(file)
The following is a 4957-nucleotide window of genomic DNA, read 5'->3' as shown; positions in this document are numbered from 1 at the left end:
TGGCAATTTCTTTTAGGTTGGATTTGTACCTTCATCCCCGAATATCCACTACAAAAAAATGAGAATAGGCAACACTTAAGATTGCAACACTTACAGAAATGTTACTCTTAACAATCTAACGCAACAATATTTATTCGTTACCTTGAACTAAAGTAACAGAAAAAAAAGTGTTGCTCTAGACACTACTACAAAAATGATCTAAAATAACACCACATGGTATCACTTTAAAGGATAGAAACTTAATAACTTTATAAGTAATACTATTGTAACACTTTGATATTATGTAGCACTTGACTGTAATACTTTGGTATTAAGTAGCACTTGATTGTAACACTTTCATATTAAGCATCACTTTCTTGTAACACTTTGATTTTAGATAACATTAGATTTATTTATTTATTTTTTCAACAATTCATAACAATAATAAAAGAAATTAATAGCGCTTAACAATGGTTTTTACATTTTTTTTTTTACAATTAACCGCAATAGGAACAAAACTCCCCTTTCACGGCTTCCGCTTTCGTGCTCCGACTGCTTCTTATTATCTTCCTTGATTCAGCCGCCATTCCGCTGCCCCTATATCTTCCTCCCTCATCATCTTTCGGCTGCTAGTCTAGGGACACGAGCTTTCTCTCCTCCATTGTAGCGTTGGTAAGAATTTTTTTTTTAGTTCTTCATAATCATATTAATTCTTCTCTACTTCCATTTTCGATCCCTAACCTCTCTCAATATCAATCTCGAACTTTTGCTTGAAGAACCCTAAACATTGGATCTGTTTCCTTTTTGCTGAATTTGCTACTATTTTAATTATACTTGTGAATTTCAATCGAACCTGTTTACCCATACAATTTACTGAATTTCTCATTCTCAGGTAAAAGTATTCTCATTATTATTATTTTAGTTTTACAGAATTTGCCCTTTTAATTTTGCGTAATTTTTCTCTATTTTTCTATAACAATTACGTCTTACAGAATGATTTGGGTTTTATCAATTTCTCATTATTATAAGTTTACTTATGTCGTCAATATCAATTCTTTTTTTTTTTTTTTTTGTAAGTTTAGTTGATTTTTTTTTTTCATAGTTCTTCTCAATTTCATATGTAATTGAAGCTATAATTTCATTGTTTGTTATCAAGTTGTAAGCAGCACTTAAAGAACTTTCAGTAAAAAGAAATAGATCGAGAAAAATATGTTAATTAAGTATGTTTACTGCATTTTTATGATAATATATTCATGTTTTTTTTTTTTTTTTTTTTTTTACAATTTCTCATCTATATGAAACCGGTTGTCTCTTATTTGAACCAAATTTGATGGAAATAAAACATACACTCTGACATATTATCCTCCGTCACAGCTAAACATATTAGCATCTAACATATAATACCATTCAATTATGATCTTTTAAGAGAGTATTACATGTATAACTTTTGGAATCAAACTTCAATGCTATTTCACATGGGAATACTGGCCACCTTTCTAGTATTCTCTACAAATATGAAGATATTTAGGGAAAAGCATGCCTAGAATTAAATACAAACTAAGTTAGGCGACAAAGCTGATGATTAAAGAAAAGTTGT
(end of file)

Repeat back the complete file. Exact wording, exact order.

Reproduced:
The following is a 4957-nucleotide window of genomic DNA, read 5'->3' as shown; positions in this document are numbered from 1 at the left end:
TGGCAATTTCTTTTAGGTTGGATTTGTACCTTCATCCCCGAATATCCACTACAAAAAAATGAGAATAGGCAACACTTAAGATTGCAACACTTACAGAAATGTTACTCTTAACAATCTAACGCAACAATATTTATTCGTTACCTTGAACTAAAGTAACAGAAAAAAAAGTGTTGCTCTAGACACTACTACAAAAATGATCTAAAATAACACCACATGGTATCACTTTAAAGGATAGAAACTTAATAACTTTATAAGTAATACTATTGTAACACTTTGATATTATGTAGCACTTGACTGTAATACTTTGGTATTAAGTAGCACTTGATTGTAACACTTTCATATTAAGCATCACTTTCTTGTAACACTTTGATTTTAGATAACATTAGATTTATTTATTTATTTTTTCAACAATTCATAACAATAATAAAAGAAATTAATAGCGCTTAACAATGGTTTTTACATTTTTTTTTTTACAATTAACCGCAATAGGAACAAAACTCCCCTTTCACGGCTTCCGCTTTCGTGCTCCGACTGCTTCTTATTATCTTCCTTGATTCAGCCGCCATTCCGCTGCCCCTATATCTTCCTCCCTCATCATCTTTCGGCTGCTAGTCTAGGGACACGAGCTTTCTCTCCTCCATTGTAGCGTTGGTAAGAATTTTTTTTTTAGTTCTTCATAATCATATTAATTCTTCTCTACTTCCATTTTCGATCCCTAACCTCTCTCAATATCAATCTCGAACTTTTGCTTGAAGAACCCTAAACATTGGATCTGTTTCCTTTTTGCTGAATTTGCTACTATTTTAATTATACTTGTGAATTTCAATCGAACCTGTTTACCCATACAATTTACTGAATTTCTCATTCTCAGGTAAAAGTATTCTCATTATTATTATTTTAGTTTTACAGAATTTGCCCTTTTAATTTTGCGTAATTTTTCTCTATTTTTCTATAACAATTACGTCTTACAGAATGATTTGGGTTTTATCAATTTCTCATTATTATAAGTTTACTTATGTCGTCAATATCAATTCTTTTTTTTTTTTTTTTTGTAAGTTTAGTTGATTTTTTTTTTTCATAGTTCTTCTCAATTTCATATGTAATTGAAGCTATAATTTCATTGTTTGTTATCAAGTTGTAAGCAGCACTTAAAGAACTTTCAGTAAAAAGAAATAGATCGAGAAAAATATGTTAATTAAGTATGTTTACTGCATTTTTATGATAATATATTCATGTTTTTTTTTTTTTTTTTTTTTTTACAATTTCTCATCTATATGAAACCGGTTGTCTCTTATTTGAACCAAATTTGATGGAAATAAAACATACACTCTGACATATTATCCTCCGTCACAGCTAAACATATTAGCATCTAACATATAATACCATTCAATTATGATCTTTTAAGAGAGTATTACATGTATAACTTTTGGAATCAAACTTCAATGCTATTTCACATGGGAATACTGGCCACCTTTCTAGTATTCTCTACAAATATGAAGATATTTAGGGAAAAGCATGCCTAGAATTAAATACAAACTAAGTTAGGCGACAAAGCTGATGATTAAAGAAAAGTTGT